Linux on the other hand heavily uses scripting and piping. Thus you give a basic backup program that builds the archive, then you can pipe it and use a new method not known before the program was made, using a new compression algorithm it didn't know about, burning using a different filesystem feature sets unknown when the software was made. And upgrading can be done by you, or just updating said scripts when applicable.

To understand Linux you have to understand Unix, and the AT&T archives of showing how the software interacts and how you can build software using other software is very interesting. Logically each piece of software does one thing and does it very well.

Now this may not necessarily go in line with GUI programs as much. Say using Libre/Star/Open Office, you'd probably have to recompile or update specific sections to update new features or add new filetypes for reading/writing. But i find that far better than the blackbox pay $800 for our office program every 3 years.
Post edited Yesterday by rtcvb32
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hummer010: foobar2000
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HappyPunkPotato: What is your replacement for this? That's the one thing I really miss from Windows. I've tried Clementine and DeaDBeeF but they're just not as good!
As another foobar2000 fan who really missed it, I eventually settled upon - and quite like - gmusicbrowser. Handles huge playlists very well, has amazing weighted random (increase likelihood of playing something based on rating, how long ago it's previously played, genre, tags, or anything else you can think of), and has pretty decent customization options (though it requires reading quite some documentation)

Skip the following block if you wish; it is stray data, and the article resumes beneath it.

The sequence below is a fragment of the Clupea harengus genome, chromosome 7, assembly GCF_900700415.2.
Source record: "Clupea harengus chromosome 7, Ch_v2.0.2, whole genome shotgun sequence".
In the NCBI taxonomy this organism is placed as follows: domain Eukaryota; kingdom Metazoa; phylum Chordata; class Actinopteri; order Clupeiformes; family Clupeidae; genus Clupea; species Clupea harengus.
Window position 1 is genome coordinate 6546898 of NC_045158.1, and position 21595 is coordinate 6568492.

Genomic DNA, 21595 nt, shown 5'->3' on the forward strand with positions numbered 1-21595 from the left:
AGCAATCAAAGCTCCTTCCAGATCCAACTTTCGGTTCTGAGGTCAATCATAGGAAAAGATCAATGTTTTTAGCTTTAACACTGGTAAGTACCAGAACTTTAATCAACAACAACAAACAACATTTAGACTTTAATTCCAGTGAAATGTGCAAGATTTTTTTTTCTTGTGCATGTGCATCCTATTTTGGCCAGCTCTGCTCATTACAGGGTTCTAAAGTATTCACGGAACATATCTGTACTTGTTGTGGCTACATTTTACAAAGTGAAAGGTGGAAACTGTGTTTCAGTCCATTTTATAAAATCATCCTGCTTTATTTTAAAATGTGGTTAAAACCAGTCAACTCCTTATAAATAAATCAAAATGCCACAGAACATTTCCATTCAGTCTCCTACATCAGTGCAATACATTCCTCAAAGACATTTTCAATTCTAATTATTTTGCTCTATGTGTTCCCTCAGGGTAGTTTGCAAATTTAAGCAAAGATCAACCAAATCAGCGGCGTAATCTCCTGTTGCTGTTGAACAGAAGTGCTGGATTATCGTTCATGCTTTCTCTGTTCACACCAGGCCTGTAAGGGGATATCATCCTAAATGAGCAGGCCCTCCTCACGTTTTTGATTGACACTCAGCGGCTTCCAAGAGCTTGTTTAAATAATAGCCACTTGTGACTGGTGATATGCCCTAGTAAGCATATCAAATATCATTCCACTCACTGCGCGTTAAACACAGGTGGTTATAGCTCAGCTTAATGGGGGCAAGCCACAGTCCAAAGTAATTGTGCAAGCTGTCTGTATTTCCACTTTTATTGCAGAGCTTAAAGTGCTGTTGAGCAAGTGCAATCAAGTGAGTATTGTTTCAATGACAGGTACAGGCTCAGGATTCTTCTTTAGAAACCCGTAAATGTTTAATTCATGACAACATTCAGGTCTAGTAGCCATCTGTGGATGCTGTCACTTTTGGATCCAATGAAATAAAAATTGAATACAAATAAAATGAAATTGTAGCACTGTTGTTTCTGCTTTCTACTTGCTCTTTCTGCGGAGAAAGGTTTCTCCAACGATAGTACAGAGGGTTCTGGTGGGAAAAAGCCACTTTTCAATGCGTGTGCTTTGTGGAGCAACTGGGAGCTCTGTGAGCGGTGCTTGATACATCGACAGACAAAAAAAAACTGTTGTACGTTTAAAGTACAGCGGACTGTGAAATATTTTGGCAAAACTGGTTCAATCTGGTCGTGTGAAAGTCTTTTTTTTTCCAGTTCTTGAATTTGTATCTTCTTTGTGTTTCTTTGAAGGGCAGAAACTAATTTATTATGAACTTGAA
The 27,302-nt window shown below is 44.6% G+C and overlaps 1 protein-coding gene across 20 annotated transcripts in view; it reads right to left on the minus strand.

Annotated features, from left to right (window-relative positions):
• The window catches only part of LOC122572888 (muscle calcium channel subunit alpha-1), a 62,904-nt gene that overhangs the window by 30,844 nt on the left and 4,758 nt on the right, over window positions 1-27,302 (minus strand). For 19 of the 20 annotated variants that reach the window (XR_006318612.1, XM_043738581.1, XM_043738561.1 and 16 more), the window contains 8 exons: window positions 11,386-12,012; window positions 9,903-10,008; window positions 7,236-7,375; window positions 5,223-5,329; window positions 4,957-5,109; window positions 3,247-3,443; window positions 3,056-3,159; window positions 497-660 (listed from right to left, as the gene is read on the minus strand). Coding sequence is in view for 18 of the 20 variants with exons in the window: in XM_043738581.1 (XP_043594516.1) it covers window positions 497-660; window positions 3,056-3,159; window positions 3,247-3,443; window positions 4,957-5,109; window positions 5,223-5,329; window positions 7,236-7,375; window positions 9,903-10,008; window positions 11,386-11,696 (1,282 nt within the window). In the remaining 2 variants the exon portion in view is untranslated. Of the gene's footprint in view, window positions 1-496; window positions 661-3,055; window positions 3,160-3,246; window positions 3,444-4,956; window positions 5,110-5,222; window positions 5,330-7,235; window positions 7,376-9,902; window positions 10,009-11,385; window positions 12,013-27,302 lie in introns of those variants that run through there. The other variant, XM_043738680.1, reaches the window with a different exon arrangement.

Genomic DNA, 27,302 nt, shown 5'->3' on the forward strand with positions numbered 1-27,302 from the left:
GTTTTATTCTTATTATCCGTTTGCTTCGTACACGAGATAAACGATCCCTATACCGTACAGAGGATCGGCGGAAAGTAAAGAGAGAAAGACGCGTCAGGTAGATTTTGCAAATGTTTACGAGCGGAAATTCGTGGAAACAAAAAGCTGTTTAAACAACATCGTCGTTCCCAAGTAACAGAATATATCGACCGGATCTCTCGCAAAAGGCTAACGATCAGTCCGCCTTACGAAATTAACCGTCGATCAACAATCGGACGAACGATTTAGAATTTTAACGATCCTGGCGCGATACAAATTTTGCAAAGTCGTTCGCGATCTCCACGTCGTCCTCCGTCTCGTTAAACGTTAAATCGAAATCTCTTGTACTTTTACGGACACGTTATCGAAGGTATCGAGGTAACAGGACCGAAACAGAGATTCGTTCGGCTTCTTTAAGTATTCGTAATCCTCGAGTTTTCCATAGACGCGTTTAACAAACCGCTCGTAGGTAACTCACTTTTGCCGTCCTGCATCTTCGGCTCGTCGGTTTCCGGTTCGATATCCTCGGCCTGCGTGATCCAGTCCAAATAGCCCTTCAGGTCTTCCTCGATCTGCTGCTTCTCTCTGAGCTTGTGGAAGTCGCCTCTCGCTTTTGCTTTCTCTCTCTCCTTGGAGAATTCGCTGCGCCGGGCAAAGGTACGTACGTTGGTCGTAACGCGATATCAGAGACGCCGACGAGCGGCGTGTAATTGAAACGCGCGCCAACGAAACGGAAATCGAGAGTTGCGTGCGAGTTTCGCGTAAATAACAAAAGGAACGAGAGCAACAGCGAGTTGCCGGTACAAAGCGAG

Post edited Yesterday by gogtrial34987
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rtcvb32: The big strength of GNU/Linux is more than just it's open source and free (Although not all Open Source software is free); It's the underlying structure it uses.

Let's take a Windows application, something that say does backups. So it has a GUI, and it has X Y and Z compression methods and uses X protocol and can burn using X format, then viola. But if you want any additional features you have to re-compile said features into it. Some programs will let you inject new DLL files to add filters/features to a limited degree, but only where they made that an option at all. So assuming the backup program was made a while ago and knows about floppy drives but doesn't know about the internet. (MS Backup for Win 3.11 did this afterall)